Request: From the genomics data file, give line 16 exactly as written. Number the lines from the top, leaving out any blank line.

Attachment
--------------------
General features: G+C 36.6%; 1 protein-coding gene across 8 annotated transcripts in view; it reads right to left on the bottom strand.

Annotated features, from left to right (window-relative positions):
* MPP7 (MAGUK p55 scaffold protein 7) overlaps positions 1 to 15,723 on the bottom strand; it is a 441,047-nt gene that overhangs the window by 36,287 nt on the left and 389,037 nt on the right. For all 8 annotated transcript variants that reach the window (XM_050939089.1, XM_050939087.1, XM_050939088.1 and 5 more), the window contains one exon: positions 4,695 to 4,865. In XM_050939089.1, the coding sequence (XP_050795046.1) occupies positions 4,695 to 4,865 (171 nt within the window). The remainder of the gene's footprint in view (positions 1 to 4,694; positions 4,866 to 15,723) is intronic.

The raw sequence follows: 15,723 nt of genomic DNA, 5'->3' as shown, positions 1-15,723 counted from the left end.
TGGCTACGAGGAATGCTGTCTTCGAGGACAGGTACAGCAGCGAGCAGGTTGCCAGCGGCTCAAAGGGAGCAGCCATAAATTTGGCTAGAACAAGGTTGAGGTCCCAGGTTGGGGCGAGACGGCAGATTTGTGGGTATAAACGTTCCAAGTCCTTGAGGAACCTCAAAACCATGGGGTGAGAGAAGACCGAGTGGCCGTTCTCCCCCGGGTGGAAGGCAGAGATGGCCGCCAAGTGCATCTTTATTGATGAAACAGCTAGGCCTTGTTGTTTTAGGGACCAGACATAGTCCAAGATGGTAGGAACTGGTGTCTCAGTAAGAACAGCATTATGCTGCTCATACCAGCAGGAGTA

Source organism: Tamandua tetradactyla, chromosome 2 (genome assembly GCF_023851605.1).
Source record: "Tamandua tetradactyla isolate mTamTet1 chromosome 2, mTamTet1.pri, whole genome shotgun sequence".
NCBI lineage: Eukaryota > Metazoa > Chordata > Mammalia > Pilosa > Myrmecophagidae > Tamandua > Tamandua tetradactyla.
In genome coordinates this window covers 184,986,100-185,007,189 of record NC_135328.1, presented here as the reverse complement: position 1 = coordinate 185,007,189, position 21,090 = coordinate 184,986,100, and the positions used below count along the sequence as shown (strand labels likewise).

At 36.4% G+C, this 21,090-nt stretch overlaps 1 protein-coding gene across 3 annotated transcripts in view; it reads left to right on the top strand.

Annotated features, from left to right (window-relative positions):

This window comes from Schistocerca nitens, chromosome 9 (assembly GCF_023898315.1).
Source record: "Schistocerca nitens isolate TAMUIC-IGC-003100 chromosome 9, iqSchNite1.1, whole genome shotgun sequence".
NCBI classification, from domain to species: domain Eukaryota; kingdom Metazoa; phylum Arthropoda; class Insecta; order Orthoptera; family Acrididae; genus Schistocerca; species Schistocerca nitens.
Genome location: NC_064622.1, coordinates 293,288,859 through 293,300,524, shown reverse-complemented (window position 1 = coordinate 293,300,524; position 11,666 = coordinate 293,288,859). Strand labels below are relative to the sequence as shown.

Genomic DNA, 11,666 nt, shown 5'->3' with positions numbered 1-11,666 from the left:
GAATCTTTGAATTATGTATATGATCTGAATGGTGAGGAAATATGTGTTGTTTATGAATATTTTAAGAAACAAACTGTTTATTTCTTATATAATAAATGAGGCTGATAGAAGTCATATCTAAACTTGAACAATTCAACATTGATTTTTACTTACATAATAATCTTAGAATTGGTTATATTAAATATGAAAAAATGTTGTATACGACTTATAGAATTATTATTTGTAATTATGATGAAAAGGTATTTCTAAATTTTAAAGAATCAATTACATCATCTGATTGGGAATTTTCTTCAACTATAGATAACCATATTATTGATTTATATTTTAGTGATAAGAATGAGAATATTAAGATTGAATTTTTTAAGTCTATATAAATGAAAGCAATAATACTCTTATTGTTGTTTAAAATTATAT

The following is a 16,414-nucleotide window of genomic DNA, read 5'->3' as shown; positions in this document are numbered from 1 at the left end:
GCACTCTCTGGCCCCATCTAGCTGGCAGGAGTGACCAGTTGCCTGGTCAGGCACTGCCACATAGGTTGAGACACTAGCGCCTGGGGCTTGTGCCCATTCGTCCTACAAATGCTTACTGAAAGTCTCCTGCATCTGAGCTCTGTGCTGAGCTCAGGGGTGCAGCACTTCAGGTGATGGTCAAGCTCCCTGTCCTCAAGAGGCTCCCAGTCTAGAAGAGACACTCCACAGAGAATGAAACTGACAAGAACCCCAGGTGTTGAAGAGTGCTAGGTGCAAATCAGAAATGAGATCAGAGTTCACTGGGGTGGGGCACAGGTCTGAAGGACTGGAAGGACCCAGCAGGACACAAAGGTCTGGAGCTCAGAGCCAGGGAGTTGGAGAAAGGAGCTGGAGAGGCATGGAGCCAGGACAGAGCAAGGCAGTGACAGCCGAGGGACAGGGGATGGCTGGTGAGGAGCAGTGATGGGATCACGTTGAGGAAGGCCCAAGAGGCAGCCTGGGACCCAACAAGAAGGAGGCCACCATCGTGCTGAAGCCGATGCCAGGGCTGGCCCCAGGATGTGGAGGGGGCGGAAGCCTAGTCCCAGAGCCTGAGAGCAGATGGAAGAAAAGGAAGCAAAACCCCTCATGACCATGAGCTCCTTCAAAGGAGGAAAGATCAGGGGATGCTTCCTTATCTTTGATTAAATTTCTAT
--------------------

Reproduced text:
Genomic DNA, 11,666 nt, shown 5'->3' with positions numbered 1-11,666 from the left: